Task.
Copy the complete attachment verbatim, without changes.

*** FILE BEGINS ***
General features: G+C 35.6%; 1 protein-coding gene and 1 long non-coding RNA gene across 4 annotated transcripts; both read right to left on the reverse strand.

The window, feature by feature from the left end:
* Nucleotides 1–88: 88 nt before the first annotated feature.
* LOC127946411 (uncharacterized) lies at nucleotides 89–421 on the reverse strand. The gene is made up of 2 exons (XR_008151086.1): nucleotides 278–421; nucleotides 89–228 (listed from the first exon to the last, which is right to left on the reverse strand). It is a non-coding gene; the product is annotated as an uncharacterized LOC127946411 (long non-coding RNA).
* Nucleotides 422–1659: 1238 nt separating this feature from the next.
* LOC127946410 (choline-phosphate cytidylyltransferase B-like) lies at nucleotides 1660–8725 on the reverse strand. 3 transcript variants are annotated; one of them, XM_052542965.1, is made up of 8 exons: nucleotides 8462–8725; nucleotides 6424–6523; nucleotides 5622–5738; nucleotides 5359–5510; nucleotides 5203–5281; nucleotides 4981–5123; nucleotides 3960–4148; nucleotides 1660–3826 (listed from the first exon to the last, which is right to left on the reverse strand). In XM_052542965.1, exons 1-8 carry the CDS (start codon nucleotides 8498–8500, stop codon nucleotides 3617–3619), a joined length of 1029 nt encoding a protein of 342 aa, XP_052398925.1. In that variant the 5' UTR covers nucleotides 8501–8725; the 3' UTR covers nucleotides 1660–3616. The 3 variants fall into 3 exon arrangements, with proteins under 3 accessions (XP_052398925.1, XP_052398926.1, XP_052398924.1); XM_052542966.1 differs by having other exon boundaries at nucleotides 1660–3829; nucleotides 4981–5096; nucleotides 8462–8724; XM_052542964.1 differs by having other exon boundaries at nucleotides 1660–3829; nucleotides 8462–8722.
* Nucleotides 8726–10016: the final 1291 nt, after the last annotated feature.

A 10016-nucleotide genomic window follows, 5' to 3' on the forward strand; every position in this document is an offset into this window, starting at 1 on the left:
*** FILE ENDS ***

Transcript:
General features: G+C 35.6%; 1 protein-coding gene and 1 long non-coding RNA gene across 4 annotated transcripts; both read right to left on the reverse strand.

The window, feature by feature from the left end:
* Nucleotides 1–88: 88 nt before the first annotated feature.
* LOC127946411 (uncharacterized) lies at nucleotides 89–421 on the reverse strand. The gene is made up of 2 exons (XR_008151086.1): nucleotides 278–421; nucleotides 89–228 (listed from the first exon to the last, which is right to left on the reverse strand). It is a non-coding gene; the product is annotated as an uncharacterized LOC127946411 (long non-coding RNA).
* Nucleotides 422–1659: 1238 nt separating this feature from the next.
* LOC127946410 (choline-phosphate cytidylyltransferase B-like) lies at nucleotides 1660–8725 on the reverse strand. 3 transcript variants are annotated; one of them, XM_052542965.1, is made up of 8 exons: nucleotides 8462–8725; nucleotides 6424–6523; nucleotides 5622–5738; nucleotides 5359–5510; nucleotides 5203–5281; nucleotides 4981–5123; nucleotides 3960–4148; nucleotides 1660–3826 (listed from the first exon to the last, which is right to left on the reverse strand). In XM_052542965.1, exons 1-8 carry the CDS (start codon nucleotides 8498–8500, stop codon nucleotides 3617–3619), a joined length of 1029 nt encoding a protein of 342 aa, XP_052398925.1. In that variant the 5' UTR covers nucleotides 8501–8725; the 3' UTR covers nucleotides 1660–3616. The 3 variants fall into 3 exon arrangements, with proteins under 3 accessions (XP_052398925.1, XP_052398926.1, XP_052398924.1); XM_052542966.1 differs by having other exon boundaries at nucleotides 1660–3829; nucleotides 4981–5096; nucleotides 8462–8724; XM_052542964.1 differs by having other exon boundaries at nucleotides 1660–3829; nucleotides 8462–8722.
* Nucleotides 8726–10016: the final 1291 nt, after the last annotated feature.

A 10016-nucleotide genomic window follows, 5' to 3' on the forward strand; every position in this document is an offset into this window, starting at 1 on the left: